I'm not talking about punk-rock music, because I don't believe there is such a thing. Punk music is just rock music, and the best punk is halfway decent rock. Punk rock was nothing new in 1976, and it's nothing new today. The Beatles' cover of "Roll Over Beethoven" is more punk than 90 percent of all punk rock; the Ramones were way more conservative—musically and socially—than Sha Na Na; the Sex Pistols were just dumb David Bowie; The Clash was a world-music band and the direct antecedent of the Red Hot Chili Peppers. If anything, the mantle of "punk rock" was an umbrella to describe a reactionary retro-ness, a feeling that music was best played with old-fashioned dumb energy, simple to the point of being simplistic—which not coincidentally corresponded to the period of the widest proliferation of recreational drug use in world history. It was music to validate being too wasted to think.

Alright ignoring the horrible slander on The Clash (I don't trust a modern band that doesn't name-drop The Clash) this is still a valuable thing, and gets more valuable the more complicated music gets. It's why there's an underground explosion of garage rock wherever kids gather.
posted by Charlemagne In Sweatpants at 2:55 PM on March 6, 2013 [3 favorites]


Ah, reading (well, scanning) down to the end, I see that what the considers punk is not what I consider punk. Me, I'm fine with that. I get the impression he wouldn't be. How punk.
posted by benito.strauss at 2:56 PM on March 6, 2013 [1 favorite]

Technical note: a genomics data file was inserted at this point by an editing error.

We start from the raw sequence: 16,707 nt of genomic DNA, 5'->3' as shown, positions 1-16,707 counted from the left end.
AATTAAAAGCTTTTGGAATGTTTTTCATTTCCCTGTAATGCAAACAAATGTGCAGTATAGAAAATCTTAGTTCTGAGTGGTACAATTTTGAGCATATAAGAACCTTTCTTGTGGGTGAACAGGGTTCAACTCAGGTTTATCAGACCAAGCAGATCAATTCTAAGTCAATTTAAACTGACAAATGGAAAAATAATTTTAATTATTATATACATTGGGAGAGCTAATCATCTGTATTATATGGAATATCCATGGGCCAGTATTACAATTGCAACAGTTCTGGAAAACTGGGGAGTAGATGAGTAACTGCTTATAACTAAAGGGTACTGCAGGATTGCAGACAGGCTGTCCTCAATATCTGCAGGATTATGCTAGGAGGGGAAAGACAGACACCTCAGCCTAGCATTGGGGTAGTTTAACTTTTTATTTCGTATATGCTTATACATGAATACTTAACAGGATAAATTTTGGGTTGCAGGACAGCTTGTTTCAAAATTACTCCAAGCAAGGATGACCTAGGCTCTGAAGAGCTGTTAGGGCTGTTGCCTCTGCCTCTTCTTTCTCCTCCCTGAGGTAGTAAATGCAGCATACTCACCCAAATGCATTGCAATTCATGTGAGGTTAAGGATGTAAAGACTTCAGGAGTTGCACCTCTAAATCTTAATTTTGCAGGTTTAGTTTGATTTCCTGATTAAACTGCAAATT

Well, whether punk is bullshit or not, this is a really well-written piece. This guy's metaphors are punk as fuck.
posted by GuyZero at 2:56 PM on March 6, 2013 [4 favorites]


Save us, touring member of Harvey Danger!
posted by klangklangston at 2:58 PM on March 6, 2013 [22 favorites]


"See I disagree with this - I reckon the one thing punk in all its forms has is a lack of irony. Ramones loved old music. Clash believed their politics. Pop punk bands really hate being friendzoned. Etc... and that lack of irony is what draws me to it."

That's a failure to recognize both punk and irony. Rudy Can't Fail is a pretty ironic song. Sheena Is A Punk Rocker is a pretty ironic song.
posted by klangklangston at 3:00 PM on March 6, 2013 [6 favorites]


But basically, this is a long rant with no clear definition of punk that blames it for everything — the only thing this essay demonstrates is that self-loathing is pretty punk rock, and ergo, this essay is punk rawk. \mm/
posted by klangklangston at 3:01 PM on March 6, 2013 [5 favorites]


MeFi's Own!
posted by mathowie at 3:06 PM on March 6, 2013 [3 favorites]


Yeah, this guy is full of shit, but not for the reasons he might suspect he is. Take this:

Picture an 18-year-old Siouxsie Sioux in a topless Gestapo uniform festooned with swastikas, spitting at bands as a form of applause and compulsively posing for cameras. That's as much sense as punk ever made, as intelligible as the message ever was